New research suggests the prevalence of infection has links to the development of some types of cancer.
A new study has suggested that before developing some forms of cancer, people experienced increased rates of infectious diseases, such as influenza and pneumonia.
The study, published in the journal Cancer Immunology Research, might help develop diagnostic methods for detecting cancers.
Inflammation can promote the development of cancers. This can compromise a person’s immune system, which can, in turn, increase inflammation.
Dr. Shinako Inaida, a visiting researcher at the Graduate School of Medicine at Kyoto University in Japan and the corresponding author of the study, explains. “Cancer can develop in an inflammatory environment caused by infections, immunity disruption, exposure to chemical carcinogens, or chronic or genetic conditions.
“An individual’s immunity is thought to be a factor in the development of cancer, but additional research is needed to understand the relationship [between] precancerous immunity, infections, and cancer development. This information may contribute to efforts to prevent or detect cancer.”
Consequently, it may be valuable to investigate the relationship between immunity, inflammation, and cancers.
The researchers wanted to understand the relationship between the prevalence of specific infectious diseases that could cause inflammation and cancer development.
To investigate, the authors took their information from a 7-year Japanese social health insurance system database.
The researchers looked at data from 50,749 participants. All the participants were over the age of 30 and did not have any detected immunodeficiency.
The case group comprised 2,354 participants who had developed a form of cancer in the 7th year of the study. The control group consisted of 48,395 people who had no cancer diagnosis during the 7 years of the study, plus an additional final year.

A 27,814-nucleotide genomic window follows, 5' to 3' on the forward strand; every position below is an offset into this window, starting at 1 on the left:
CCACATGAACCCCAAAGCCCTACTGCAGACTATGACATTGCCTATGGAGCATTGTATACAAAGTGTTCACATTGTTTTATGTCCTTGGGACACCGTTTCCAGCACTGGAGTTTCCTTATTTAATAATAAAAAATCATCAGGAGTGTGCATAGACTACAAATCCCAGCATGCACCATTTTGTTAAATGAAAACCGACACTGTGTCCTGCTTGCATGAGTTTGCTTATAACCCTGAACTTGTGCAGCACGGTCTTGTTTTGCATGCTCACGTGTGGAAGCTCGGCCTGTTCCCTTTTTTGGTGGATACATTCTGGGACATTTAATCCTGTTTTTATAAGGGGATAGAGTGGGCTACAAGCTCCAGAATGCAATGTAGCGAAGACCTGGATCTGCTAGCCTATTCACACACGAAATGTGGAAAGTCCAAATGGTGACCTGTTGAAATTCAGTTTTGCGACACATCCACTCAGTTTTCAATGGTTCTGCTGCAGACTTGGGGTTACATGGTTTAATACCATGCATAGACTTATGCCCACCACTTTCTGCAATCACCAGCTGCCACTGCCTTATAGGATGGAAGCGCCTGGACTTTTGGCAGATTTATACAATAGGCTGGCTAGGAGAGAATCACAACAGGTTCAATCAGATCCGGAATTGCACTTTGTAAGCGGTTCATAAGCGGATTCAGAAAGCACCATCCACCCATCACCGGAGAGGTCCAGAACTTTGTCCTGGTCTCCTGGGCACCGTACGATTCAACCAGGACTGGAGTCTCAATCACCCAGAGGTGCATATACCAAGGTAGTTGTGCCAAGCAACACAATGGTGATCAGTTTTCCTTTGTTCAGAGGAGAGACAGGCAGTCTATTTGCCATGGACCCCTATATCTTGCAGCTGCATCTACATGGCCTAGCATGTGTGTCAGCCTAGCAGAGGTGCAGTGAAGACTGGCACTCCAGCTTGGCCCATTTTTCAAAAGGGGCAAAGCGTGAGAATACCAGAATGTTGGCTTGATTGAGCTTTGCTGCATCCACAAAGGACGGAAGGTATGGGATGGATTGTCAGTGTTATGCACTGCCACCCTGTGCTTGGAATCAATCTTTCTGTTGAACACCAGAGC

The authors then calculated the prevalence of influenza, gastroenteritis, hepatitis, and pneumonia infections for the two groups.
The authors found a clear link between the prevalence of the four illnesses and the later development of cancer.
The case group experienced significantly higher infection rates than the control group in the 6 years before cancer diagnosis.
Members of the case group experienced higher rates of infection in the year before their cancer diagnosis than those in the control group. During this year, the case group experienced an 18% greater infection of influenza, 46.1% of gastroenteritis, 232.1% of hepatitis, and 135.9% for pneumonia than the control group.
The authors also noted that there was a relationship between different infections and different cancers.
For example, people who developed male germ cell cancers were more likely to have experienced influenza. People who developed stomach cancer were more likely to have had pneumonia, and people who developed blood or bone cancers were more likely to have had hepatitis.
However, as Dr. Inaida points out, “[i]nterestingly, we found that infection afflicting a specific organ did not necessarily correlate with increased risk of cancer in the same organ.”
The authors point out that the study had some limitations. For example, the data provided limited information on underlying genetic and medical conditions, as well as environmental exposures and different lifestyles. These may have affected the chances of infection and developing cancer.
Nonetheless, by making clear an association between infections, inflammation, immunity, and the development of cancers, future research can look in more detail at the precise mechanisms that govern these relationships.
This may then open the door to better diagnostic methods.